Applicability of Insured v. Insured Exclusion Can Be Determined By Reference to Complaint Alone

The United States District Court for the Southern District of Indiana has held that an insured v. insured exclusion barred coverage for a lawsuit brought in the name of a music fraternity against its president and executive director, even though the plaintiff in the underlying suit ultimately was determined not to have standing to bring the suit in the name of the fraternity.  RSUI Indem. Co. v. Lichtenberg, 2022 WL 740756 (S.D. Ind. Feb. 25, 2022).  The court held that the applicability of the insured v. insured exclusion could be determined by reference to the underlying complaint alone, regardless of the results of the underlying lawsuit.  Id.

A music fraternity, by and through its national executive committee, filed a lawsuit against the fraternity’s president and executive director seeking, among other things, an order barring them from performing their duties, disposing of the fraternity’s assets, or entering the fraternity’s headquarters.  The circuit court dismissed the lawsuit on the basis that the executive committee lacked standing to sue in the fraternity’s name.  The court of appeals affirmed.  The president and director noticed the lawsuit under the fraternity’s management liability policy, and the insurer denied coverage on the basis that the insured v. insured exclusion applied.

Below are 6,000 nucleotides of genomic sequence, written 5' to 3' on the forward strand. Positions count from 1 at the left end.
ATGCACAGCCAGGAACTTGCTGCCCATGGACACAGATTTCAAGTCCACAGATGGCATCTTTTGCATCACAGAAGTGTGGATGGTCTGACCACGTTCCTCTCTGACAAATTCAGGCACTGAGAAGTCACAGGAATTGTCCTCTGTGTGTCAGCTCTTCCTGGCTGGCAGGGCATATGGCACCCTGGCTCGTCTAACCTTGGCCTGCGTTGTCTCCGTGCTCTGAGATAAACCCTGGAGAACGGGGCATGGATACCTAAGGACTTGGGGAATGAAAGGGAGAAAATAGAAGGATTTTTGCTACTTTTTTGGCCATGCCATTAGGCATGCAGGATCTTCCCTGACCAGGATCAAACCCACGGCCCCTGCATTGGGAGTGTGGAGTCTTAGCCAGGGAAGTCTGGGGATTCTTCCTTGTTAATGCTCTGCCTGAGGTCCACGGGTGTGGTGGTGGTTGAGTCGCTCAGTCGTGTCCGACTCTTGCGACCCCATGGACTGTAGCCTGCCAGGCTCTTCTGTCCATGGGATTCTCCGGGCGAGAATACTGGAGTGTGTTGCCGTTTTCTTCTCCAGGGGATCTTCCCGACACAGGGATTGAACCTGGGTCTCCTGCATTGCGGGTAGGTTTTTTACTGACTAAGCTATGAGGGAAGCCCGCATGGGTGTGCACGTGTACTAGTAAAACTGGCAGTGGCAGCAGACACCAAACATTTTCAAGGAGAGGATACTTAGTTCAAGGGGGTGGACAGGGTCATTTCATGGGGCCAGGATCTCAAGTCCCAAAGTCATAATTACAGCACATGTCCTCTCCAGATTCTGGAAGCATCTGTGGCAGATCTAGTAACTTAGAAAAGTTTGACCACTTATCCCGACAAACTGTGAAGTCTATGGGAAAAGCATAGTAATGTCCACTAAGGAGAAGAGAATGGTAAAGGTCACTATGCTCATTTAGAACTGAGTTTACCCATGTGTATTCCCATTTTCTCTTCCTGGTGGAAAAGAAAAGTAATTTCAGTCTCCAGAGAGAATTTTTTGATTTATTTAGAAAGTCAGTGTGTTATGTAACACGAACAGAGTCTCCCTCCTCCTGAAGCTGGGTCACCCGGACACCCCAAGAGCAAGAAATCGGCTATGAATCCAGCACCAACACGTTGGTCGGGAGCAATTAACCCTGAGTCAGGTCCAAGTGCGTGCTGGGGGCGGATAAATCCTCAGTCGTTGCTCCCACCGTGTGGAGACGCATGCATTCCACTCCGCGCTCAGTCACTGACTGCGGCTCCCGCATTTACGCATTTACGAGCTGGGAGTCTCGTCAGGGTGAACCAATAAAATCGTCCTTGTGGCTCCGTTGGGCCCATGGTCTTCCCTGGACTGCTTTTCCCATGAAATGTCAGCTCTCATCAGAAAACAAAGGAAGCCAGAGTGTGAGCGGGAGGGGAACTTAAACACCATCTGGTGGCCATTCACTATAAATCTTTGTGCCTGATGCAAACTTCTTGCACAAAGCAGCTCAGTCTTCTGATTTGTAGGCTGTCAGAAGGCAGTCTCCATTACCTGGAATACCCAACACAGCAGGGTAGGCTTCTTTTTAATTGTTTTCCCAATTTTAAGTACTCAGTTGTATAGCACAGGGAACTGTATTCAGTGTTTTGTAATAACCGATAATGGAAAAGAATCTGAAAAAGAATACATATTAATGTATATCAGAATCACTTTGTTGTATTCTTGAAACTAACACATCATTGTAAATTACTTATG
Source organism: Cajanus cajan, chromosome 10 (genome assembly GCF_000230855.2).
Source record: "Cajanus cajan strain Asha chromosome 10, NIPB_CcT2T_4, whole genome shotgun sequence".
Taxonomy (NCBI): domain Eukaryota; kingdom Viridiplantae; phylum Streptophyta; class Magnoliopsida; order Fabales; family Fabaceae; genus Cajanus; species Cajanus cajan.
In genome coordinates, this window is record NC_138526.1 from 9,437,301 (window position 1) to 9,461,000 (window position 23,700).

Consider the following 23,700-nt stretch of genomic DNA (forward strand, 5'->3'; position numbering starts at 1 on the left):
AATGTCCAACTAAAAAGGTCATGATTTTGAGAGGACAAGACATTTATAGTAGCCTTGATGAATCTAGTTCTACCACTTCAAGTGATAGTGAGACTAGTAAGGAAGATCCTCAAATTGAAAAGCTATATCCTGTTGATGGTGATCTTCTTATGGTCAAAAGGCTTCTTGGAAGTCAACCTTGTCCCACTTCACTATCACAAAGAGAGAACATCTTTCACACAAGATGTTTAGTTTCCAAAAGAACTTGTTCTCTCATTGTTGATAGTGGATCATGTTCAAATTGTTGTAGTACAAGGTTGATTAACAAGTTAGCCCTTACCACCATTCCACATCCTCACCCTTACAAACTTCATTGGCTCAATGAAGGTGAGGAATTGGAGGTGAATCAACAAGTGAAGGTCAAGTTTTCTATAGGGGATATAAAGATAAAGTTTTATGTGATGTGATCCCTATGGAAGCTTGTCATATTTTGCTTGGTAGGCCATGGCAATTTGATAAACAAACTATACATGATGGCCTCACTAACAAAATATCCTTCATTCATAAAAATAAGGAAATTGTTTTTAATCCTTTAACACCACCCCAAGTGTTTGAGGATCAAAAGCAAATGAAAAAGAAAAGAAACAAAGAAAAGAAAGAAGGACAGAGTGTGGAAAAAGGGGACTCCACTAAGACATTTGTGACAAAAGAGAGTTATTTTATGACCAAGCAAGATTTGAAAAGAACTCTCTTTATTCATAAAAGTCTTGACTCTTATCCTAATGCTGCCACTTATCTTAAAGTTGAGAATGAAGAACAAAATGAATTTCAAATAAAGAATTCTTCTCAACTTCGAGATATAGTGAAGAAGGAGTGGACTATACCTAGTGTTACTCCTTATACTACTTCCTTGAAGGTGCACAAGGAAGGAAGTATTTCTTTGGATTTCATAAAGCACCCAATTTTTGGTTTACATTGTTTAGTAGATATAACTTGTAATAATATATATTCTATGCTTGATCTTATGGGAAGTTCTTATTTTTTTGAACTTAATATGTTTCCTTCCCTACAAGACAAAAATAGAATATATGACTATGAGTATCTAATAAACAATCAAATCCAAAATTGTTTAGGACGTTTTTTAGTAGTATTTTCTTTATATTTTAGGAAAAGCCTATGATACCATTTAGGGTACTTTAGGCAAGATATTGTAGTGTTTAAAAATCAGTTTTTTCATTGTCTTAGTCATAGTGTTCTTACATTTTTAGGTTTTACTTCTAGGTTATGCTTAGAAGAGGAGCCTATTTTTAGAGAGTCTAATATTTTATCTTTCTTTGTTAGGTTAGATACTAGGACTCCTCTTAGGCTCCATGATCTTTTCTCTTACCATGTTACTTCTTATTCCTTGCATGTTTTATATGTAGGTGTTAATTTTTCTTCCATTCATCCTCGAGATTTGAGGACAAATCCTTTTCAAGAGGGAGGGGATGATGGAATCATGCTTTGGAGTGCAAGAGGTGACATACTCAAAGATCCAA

In the ensuing coverage litigation, the insureds argued that the insured v. insured exclusion did not apply because the underlying lawsuit was not brought “by or on behalf of” the fraternity, as evidenced by the underlying courts’ determination that the executive committee lacked authority to sue in the fraternity’s name.  The insurer, on the other hand, argued that the exclusion’s applicability could be determined by reference to the complaint alone, which was captioned in the name of the (insured) fraternity.  According to the insureds, if that were the rule, the insurer “could defeat coverage even where ‘a total stranger decided to bring a complaint [against him] and caption it in the name of the Fraternity.’”

The court determined that the applicability of the insured v. insured exclusion could be determined solely by reference to the complaint because “[i]t is the nature of the claim that defines an insurer’s duty to defend, not its merits.”  Although the court acknowledged as “true enough” the insureds’ assertion about a stranger-filed complaint possibly triggering the exclusion, it dismissed that scenario as “quite unlikely,” since any attorney who filed such a complaint would almost certainly be sanctioned.  The court held that “because the complaint reveals a claim clearly subject to the [insured v. insured] exclusion,” the exclusion applied, and the insurer did not owe a duty to defend.

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